Beaches, zip lines, concerts: Ford unveils Ontario Place plans, but cost and timeline unclear: The provincial government’s push to make Ontario Place a tourist destination again includes year-round music, aerial obstacle courses and new beaches. Still unclear is how much it will cost the government or visitors to bring this vision to fruition.

First U.S. evacuation flight brings 200 Afghans to new home: Friday’s flight carried former interpreters, their families and others fearful of retaliation from the Taliban for having worked with American service members and civilians. Congress on Thursday passed legislation that would allow an additional 8,000 visas to be issued under the Afghan visa program.

ICYMI: ‘Blind desperation’: Afghans rush to be included in Canadian resettlement program

Hong Kong protester sentenced to nine years in first security case: Tong Ying-kit, a 24-year-old pro-democracy activist, was convicted of inciting secession and terrorism for driving his motorcycle into a group of police officers at a rally last year. His sentence was lengthier than the three years pursued by the prosecution.

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Four books on why protecting trees is a matter of survival ours and the planet’s: As the world’s forests increasingly become front lines in battles over climate change, protecting trees has taken on global urgency, says writer Emily Donaldson, who spotlights four books – including Peter Wohlleben’s The Heartbeat of Trees – written by accidental activists.


Canada’s benchmark stock index ended off its lows of the day Friday, but still in negative territory, as losses in the heavyweight energy, financials and materials sectors weighed on market performance. For the month, the TSX posted a gain – albeit a modest one of just over half of one percentage point.

The S&P/TSX Composite Index ended at 20,287.80, a drop of 0.12 per cent for Friday’s session, or 23.98 points. In New York, the Dow Jones Industrial Average fell 149.06 points, or 0.42 per cent, to 34,935.47, the S&P 500 lost 23.89 points, or 0.54 per cent, to 4,395.26 and the Nasdaq Composite dropped 105.59 points, or 0.71 per cent, to 14,672.68.

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Millennial families can’t expect to live the way their parents did

“Our family presents an early picture of what many Canadian millennials will experience as they start finding long-term partners and having children, if they choose to do so. A non-exhaustive glimpse of our regular expenses includes our monthly mortgage and housing costs, ever-increasing grocery bills, daycare and summer camp fees, retirement savings and our eldest daughter’s expensive orthodontist bills.” - Brianna Bell, a Guelph-based freelance journalist.

Newfoundland’s power curse was born from a thirst for revenge

“Resentment among Newfoundlanders toward Quebec – which has reaped windfall profits from its 1969 contract to purchase power from the original 5,400-megawatt Churchill Falls project in Labrador, while leaving only crumbs for Newfoundland – enabled Mr. Williams to sell voters on Muskrat Falls more than a decade ago.” - Konrad Yakabuski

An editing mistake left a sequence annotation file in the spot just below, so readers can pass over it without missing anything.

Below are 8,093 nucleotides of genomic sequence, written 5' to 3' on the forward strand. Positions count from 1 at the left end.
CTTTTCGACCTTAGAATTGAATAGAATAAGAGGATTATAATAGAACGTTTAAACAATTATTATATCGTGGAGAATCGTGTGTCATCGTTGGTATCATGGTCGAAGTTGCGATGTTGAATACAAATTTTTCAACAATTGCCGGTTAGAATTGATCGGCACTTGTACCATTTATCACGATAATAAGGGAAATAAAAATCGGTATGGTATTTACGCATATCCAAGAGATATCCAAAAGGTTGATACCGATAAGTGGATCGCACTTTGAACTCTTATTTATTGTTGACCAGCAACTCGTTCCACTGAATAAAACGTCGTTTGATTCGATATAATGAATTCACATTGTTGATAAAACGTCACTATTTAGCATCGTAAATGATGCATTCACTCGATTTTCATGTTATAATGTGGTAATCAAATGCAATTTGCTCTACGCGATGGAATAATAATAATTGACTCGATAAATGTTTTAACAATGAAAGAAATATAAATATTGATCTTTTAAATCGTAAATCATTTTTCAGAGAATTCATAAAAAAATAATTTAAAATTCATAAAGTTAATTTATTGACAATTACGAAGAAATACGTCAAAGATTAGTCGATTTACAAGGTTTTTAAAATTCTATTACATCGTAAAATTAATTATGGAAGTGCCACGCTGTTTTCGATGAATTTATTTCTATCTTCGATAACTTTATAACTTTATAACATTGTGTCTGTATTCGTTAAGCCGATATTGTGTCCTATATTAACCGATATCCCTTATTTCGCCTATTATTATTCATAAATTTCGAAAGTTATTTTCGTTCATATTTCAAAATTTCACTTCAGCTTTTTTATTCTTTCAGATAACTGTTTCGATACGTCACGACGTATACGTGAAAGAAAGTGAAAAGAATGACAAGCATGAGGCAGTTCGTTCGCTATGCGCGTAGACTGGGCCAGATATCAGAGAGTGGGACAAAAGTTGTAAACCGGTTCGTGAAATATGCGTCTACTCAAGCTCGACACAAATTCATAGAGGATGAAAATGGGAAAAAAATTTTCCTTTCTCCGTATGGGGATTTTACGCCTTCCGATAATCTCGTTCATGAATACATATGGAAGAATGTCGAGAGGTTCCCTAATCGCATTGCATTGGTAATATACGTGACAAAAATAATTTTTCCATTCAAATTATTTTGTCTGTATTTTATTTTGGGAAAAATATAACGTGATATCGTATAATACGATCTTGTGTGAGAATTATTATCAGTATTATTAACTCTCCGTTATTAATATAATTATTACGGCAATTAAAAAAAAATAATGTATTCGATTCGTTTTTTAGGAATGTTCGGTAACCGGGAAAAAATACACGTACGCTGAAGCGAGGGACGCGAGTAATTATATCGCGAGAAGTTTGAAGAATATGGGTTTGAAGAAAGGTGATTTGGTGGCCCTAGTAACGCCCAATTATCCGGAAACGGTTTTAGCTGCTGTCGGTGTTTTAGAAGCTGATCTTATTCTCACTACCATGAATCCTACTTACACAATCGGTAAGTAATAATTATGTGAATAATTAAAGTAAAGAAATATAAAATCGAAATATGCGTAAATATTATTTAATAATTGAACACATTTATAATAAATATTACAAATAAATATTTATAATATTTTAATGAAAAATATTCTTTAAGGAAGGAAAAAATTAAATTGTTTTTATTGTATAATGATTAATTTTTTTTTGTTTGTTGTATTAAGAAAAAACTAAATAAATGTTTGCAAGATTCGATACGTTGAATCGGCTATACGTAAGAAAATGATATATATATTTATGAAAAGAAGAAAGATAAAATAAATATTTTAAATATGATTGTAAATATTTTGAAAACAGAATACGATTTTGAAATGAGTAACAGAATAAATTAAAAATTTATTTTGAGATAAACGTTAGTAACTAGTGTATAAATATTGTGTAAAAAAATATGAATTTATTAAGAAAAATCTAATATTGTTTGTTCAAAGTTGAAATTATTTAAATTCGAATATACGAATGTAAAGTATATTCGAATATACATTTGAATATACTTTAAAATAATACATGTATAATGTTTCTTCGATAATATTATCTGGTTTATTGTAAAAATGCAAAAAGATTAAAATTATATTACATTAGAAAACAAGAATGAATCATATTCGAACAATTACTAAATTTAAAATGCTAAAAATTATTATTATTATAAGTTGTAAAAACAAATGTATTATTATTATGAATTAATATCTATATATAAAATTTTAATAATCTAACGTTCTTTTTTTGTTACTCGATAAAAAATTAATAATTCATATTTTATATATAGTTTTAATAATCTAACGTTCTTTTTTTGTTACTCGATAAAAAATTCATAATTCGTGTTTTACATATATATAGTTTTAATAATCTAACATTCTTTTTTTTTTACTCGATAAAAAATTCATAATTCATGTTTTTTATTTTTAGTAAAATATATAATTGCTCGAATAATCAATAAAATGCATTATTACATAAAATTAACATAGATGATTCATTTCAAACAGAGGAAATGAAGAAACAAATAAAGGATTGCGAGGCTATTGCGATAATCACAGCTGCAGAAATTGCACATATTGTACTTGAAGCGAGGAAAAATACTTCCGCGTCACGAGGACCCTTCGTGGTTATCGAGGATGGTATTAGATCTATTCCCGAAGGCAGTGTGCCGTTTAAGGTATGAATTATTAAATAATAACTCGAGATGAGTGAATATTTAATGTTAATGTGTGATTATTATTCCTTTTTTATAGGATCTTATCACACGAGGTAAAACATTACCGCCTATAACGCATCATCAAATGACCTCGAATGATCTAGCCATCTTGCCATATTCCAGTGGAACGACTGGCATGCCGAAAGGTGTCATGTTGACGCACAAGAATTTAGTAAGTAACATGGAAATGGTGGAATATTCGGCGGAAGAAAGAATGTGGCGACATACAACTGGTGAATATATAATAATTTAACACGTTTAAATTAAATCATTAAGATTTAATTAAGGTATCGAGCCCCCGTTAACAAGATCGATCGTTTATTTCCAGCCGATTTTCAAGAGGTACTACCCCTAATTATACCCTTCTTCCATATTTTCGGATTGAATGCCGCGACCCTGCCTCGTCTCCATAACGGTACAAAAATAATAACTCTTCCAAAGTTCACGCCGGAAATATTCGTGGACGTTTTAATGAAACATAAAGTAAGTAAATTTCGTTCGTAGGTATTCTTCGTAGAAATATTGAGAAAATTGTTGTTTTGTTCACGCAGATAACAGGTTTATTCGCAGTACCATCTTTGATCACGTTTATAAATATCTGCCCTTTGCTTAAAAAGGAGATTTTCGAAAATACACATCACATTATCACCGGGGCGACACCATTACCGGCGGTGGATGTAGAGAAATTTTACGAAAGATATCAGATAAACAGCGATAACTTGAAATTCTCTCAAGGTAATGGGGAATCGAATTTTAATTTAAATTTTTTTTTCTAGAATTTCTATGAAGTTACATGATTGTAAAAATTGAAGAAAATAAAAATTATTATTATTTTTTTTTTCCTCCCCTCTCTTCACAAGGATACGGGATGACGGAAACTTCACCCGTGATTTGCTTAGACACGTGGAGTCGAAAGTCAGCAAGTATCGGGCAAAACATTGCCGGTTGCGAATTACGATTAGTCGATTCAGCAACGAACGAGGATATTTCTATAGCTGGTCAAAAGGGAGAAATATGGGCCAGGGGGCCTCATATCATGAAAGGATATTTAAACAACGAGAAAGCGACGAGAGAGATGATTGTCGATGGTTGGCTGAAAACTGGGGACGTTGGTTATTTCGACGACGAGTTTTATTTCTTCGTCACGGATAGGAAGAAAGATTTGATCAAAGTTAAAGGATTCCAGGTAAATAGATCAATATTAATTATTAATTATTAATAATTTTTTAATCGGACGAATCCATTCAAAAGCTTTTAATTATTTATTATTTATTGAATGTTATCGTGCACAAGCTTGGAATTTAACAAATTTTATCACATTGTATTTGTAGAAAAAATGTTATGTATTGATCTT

Plenty of East Coast delights beckon travellers as Newfoundland welcomes tourists back to its shores

Modernist meets nature at Fogo Island Inn, where guests can soak up floor-to-ceiling views of the Atlantic Ocean and devour freshly caught shrimp. The inn’s offerings are a few of the many things visitors can enjoy in Newfoundland and Labrador, as the province opens its doors after a deep, pandemic-induced slumber, reports Nancy Matsumoto.


Light-armoured vehicles from the Queen's Dragoon Guards take their positions in the northern Kuwaiti desert on March 17, 2003, when Britain was taking part in the U.S.-led invasion of Iraq.

PA Images via Reuters Connect

Excerpt: In The Changing of the Guard, Simon Akam takes British Army to task for failing to learn from failure

In January this year, the British Army rolled out a series of new recruitment advertisements. One film showed a group of multiethnic and gender-mixed soldiers running through the woods. A young Black woman – in an institution that remains 90-per-cent male and 87-per-cent white – pulls up short under a heavy rucksack, panting as others rush off ahead. “What’s the first step towards victory?” a female voiceover asks. “Failure.” The lagging soldier collapses on her hands; a close-up shows a trembling bicep. An instructor appears, blurred in the background. “Come on, keep going,” she says. The voiceover returns. “You fail. You learn. So you can win – when it really matters.” The soldier ends the 30-second clip running back with the group.

The notion this campaign presents is that the British Army is now a learning institution, constantly assimilating lessons and using them to improve performance, both individual and collective. But is that really the case? This summer, the last Western troops are pulling out of Afghanistan after 20 years of war, despite a resurgent Taliban. Two decades of conflict there and in Iraq have definitely not gone as planned. Read more of the excerpt here.

Evening Update is written by Beatrice Paez. If you’d like to receive this newsletter by e-mail every weekday evening, go here to sign up. If you have any feedback, send us a note.